In an important line of cases in recent years, the Supreme Court of Canada has discussed often, with genuine eloquence, the role work plays in a person’s life, the imbalance in many employer-employee relationships and the desirability of interpreting legislation and the common law to provide a measure of protection to vulnerable employees:[references omitted].

The line of cases to which MacPherson J. A. referred includes Wallace v. United Grain Growers Ltd., 1997 CanLII 332 (SCC), [1997] 3 S.C.R. 701, Machtinger v. HOJ Industries, 1992 CanLII 102 (SCC), [1992] 1 S.C.R. 986, and Reference Re Public Service Employee Relations Act (Alta.), 1987 CanLII 88 (SCC), [1987] 1 S.C.R. 313. Dickson C.J., in Reference Re Public Service Employee Relations Act (Alta.)) wrote (at para. 91): “Work is one of the most fundamental aspects in a person’s life, providing the individual with a means of financial support and, as importantly, a contributory role in society.  A person’s employment is an essential component of his or her sense of identity, self-worth and emotional well-being.”  Iacobucci J., writing for the majority of the Supreme Court of Canada in Machtinger, noted (at para. 30) that the manner in which employment can be terminated is of fundamental importance to the individual.  He quoted with approval the following passage: 

… the terms of the employment contract rarely result from an exercise of free bargaining power in the way that the paradigm commercial exchange between two traders does.  Individual employees on the whole lack both the bargaining power and the information necessary to achieve more favourable contract provisions than those offered by the employer, particularly with regard to tenure.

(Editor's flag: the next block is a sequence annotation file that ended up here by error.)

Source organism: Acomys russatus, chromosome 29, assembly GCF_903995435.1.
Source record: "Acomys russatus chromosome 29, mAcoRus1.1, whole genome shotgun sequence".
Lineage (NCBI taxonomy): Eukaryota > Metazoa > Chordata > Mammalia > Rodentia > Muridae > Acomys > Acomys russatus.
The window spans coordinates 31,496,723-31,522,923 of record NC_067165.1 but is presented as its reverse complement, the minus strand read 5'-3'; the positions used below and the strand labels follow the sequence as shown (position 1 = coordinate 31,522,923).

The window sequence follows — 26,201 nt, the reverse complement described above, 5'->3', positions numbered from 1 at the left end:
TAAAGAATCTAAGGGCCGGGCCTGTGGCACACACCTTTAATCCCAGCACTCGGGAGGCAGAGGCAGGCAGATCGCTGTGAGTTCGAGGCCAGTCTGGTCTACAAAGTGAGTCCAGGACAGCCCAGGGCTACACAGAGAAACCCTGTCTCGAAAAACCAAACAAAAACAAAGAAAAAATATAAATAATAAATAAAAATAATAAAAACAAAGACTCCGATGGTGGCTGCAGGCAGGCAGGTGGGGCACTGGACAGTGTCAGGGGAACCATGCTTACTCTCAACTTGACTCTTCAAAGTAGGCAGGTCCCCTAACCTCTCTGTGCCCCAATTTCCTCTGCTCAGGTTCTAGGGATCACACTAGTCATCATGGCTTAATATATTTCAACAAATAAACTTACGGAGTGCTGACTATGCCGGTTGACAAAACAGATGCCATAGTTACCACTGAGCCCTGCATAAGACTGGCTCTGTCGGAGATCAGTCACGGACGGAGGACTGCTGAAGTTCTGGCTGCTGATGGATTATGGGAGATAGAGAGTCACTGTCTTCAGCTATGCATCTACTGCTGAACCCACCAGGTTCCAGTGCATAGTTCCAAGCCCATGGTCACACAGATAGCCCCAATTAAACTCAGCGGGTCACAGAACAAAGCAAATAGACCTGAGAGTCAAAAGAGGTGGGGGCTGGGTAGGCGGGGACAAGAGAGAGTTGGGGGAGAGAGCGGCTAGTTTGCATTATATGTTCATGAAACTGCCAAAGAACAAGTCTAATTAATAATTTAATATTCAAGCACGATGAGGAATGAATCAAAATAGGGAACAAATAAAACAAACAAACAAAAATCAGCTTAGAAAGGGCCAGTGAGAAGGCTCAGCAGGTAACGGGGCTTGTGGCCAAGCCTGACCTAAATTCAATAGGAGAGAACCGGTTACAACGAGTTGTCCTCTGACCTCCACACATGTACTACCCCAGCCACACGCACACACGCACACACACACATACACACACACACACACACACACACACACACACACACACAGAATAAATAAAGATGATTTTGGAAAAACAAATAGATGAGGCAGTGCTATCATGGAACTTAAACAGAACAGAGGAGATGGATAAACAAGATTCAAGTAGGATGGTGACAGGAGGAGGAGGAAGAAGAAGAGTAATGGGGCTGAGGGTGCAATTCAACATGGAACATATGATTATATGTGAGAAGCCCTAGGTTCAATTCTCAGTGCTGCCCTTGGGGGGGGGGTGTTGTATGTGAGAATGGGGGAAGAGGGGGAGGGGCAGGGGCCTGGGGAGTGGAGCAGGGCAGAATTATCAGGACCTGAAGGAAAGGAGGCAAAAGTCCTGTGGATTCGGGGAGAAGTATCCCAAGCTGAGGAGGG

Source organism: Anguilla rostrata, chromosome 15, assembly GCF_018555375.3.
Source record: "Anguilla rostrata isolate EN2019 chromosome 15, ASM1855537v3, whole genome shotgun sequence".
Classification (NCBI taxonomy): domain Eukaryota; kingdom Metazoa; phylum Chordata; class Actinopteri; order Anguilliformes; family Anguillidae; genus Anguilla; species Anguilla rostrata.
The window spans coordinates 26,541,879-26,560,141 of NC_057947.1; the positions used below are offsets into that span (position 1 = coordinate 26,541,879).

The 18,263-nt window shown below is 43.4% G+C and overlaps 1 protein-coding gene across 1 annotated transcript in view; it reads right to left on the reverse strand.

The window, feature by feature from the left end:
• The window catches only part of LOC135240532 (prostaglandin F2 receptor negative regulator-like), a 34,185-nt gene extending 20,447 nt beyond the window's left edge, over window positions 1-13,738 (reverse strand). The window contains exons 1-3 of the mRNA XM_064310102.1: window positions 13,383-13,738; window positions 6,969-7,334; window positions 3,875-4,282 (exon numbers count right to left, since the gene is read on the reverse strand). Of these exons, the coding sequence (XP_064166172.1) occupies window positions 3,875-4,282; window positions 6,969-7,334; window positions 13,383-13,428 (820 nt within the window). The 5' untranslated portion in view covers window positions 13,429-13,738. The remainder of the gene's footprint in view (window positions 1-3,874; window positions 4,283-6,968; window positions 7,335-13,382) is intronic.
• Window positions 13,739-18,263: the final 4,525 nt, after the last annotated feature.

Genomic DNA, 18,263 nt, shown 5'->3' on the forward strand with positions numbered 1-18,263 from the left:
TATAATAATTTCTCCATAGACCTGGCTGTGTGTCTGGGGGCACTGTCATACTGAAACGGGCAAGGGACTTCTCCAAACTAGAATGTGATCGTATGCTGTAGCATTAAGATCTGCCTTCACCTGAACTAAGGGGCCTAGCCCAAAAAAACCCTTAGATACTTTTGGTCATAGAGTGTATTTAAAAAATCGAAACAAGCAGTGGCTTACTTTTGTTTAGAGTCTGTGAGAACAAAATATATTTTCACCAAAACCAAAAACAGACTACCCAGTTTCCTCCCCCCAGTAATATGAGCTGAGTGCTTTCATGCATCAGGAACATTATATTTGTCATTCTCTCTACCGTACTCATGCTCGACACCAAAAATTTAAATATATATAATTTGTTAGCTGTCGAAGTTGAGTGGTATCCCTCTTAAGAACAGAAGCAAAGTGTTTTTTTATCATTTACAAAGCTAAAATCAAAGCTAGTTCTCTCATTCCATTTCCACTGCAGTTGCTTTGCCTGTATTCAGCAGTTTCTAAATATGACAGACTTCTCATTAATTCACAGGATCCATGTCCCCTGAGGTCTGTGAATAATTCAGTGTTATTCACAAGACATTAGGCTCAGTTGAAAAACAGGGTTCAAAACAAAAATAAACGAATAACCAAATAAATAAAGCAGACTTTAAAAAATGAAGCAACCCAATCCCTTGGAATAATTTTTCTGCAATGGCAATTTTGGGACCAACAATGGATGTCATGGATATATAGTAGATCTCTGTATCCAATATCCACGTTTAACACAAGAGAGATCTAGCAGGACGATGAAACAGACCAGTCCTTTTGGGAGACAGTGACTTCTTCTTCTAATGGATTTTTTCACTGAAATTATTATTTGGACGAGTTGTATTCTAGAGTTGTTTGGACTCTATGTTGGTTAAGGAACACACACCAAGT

[From K. Swinton, “Contract Law and the Employment Relationship: The Proper Forum for Reform” in B. J. Reiter and J. Swan, eds., Studies in Contract Law (Toronto: Butterworths, 1980), 357 at 363.]

Iacobucci J., writing the majority decision in Wallace, quoted this passage again, emphasizing his view of the accuracy of its observation regarding the power imbalance in employment relationships.  Iacobucci J. went on to point out that this unequal balance of power in an employment relationship led the Supreme Court of Canada, in Slaight Communications Inc. v. Davidson, 1989 CanLII 92 (SCC), [1989] 1 S.C.R. 1038, to recognize employees as a vulnerable group in society.  Iacobucci J. noted that for most people, work is one of the defining features of their lives and that any change in their employment status is bound to have far-reaching repercussions.  He said (at para. 95):

The point at which the employment relationship ruptures is the time when the employee is most vulnerable and hence, most in need of protection.  In recognition of this need, the law ought to encourage conduct that minimizes the damage and dislocation (both economic and personal) that result from dismissal.

In conclusion, a clause in an employment contract that purports to allow the employer to unilaterally change the terms of employment is more likely to be enforced by the court if it is limited in its scope.  A clause that allows the employer to make any change to the terms of employment without notice will likely to struck by the court as unenforceable.  A court will consider the nature of the employment relationship, the specific language used in the employment contract and the significance of the unilateral change before deciding whether to enforce the contractual clause.


  1. BMO Nesbitt Burns Inc. v. Bond, 2002 CanLII 3184 (ONSC), aff’d, 2003 O.J. No. 1171 (QL) (C.A.);
  2. Churchill v. Stockgroup Media Inc., 2008 BCSC 578;
  3. Belton v Liberty Insurance Co. Of Canada (2004), 34 C.C.E.L. 3(d) 203 (Ont. C.A.);